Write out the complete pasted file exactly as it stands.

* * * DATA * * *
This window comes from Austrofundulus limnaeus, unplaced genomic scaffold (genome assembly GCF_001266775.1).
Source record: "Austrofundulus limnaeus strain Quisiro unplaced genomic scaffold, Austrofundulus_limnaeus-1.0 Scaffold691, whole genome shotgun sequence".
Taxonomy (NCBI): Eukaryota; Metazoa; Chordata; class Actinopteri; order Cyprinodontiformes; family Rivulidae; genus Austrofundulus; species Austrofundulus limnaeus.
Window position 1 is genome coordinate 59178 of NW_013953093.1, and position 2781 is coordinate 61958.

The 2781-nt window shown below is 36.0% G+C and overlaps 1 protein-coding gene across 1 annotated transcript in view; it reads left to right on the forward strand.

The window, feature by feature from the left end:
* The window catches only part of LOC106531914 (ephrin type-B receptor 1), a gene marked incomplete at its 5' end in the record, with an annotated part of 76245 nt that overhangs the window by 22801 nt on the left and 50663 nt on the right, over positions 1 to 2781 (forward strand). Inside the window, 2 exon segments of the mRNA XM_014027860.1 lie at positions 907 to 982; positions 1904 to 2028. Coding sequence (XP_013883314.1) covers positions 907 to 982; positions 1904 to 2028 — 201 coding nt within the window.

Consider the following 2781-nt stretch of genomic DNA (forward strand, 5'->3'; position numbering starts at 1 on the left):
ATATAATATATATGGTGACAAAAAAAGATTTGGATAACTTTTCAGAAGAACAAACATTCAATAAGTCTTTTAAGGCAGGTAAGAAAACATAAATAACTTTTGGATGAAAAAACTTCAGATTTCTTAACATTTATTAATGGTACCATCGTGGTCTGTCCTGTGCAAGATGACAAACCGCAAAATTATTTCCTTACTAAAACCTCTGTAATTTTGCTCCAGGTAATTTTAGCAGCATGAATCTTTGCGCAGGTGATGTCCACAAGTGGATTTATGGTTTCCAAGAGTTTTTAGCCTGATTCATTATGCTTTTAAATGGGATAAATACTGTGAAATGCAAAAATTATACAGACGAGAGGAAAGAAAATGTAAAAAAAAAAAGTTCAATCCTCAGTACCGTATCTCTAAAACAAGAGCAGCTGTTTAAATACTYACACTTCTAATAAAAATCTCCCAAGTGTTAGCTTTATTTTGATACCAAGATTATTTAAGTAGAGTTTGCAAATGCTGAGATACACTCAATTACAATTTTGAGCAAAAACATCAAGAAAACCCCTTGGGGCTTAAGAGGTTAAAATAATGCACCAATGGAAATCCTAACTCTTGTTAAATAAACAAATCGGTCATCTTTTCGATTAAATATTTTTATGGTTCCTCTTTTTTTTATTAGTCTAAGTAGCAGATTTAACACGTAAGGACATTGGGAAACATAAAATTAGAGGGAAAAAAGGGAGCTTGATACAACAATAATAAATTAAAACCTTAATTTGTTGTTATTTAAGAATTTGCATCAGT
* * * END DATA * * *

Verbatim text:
This window comes from Austrofundulus limnaeus, unplaced genomic scaffold (genome assembly GCF_001266775.1).
Source record: "Austrofundulus limnaeus strain Quisiro unplaced genomic scaffold, Austrofundulus_limnaeus-1.0 Scaffold691, whole genome shotgun sequence".
Taxonomy (NCBI): Eukaryota; Metazoa; Chordata; class Actinopteri; order Cyprinodontiformes; family Rivulidae; genus Austrofundulus; species Austrofundulus limnaeus.
Window position 1 is genome coordinate 59178 of NW_013953093.1, and position 2781 is coordinate 61958.

The 2781-nt window shown below is 36.0% G+C and overlaps 1 protein-coding gene across 1 annotated transcript in view; it reads left to right on the forward strand.

The window, feature by feature from the left end:
* The window catches only part of LOC106531914 (ephrin type-B receptor 1), a gene marked incomplete at its 5' end in the record, with an annotated part of 76245 nt that overhangs the window by 22801 nt on the left and 50663 nt on the right, over positions 1 to 2781 (forward strand). Inside the window, 2 exon segments of the mRNA XM_014027860.1 lie at positions 907 to 982; positions 1904 to 2028. Coding sequence (XP_013883314.1) covers positions 907 to 982; positions 1904 to 2028 — 201 coding nt within the window.

Consider the following 2781-nt stretch of genomic DNA (forward strand, 5'->3'; position numbering starts at 1 on the left):
ATATAATATATATGGTGACAAAAAAAGATTTGGATAACTTTTCAGAAGAACAAACATTCAATAAGTCTTTTAAGGCAGGTAAGAAAACATAAATAACTTTTGGATGAAAAAACTTCAGATTTCTTAACATTTATTAATGGTACCATCGTGGTCTGTCCTGTGCAAGATGACAAACCGCAAAATTATTTCCTTACTAAAACCTCTGTAATTTTGCTCCAGGTAATTTTAGCAGCATGAATCTTTGCGCAGGTGATGTCCACAAGTGGATTTATGGTTTCCAAGAGTTTTTAGCCTGATTCATTATGCTTTTAAATGGGATAAATACTGTGAAATGCAAAAATTATACAGACGAGAGGAAAGAAAATGTAAAAAAAAAAAGTTCAATCCTCAGTACCGTATCTCTAAAACAAGAGCAGCTGTTTAAATACTYACACTTCTAATAAAAATCTCCCAAGTGTTAGCTTTATTTTGATACCAAGATTATTTAAGTAGAGTTTGCAAATGCTGAGATACACTCAATTACAATTTTGAGCAAAAACATCAAGAAAACCCCTTGGGGCTTAAGAGGTTAAAATAATGCACCAATGGAAATCCTAACTCTTGTTAAATAAACAAATCGGTCATCTTTTCGATTAAATATTTTTATGGTTCCTCTTTTTTTTATTAGTCTAAGTAGCAGATTTAACACGTAAGGACATTGGGAAACATAAAATTAGAGGGAAAAAAGGGAGCTTGATACAACAATAATAAATTAAAACCTTAATTTGTTGTTATTTAAGAATTTGCATCAGT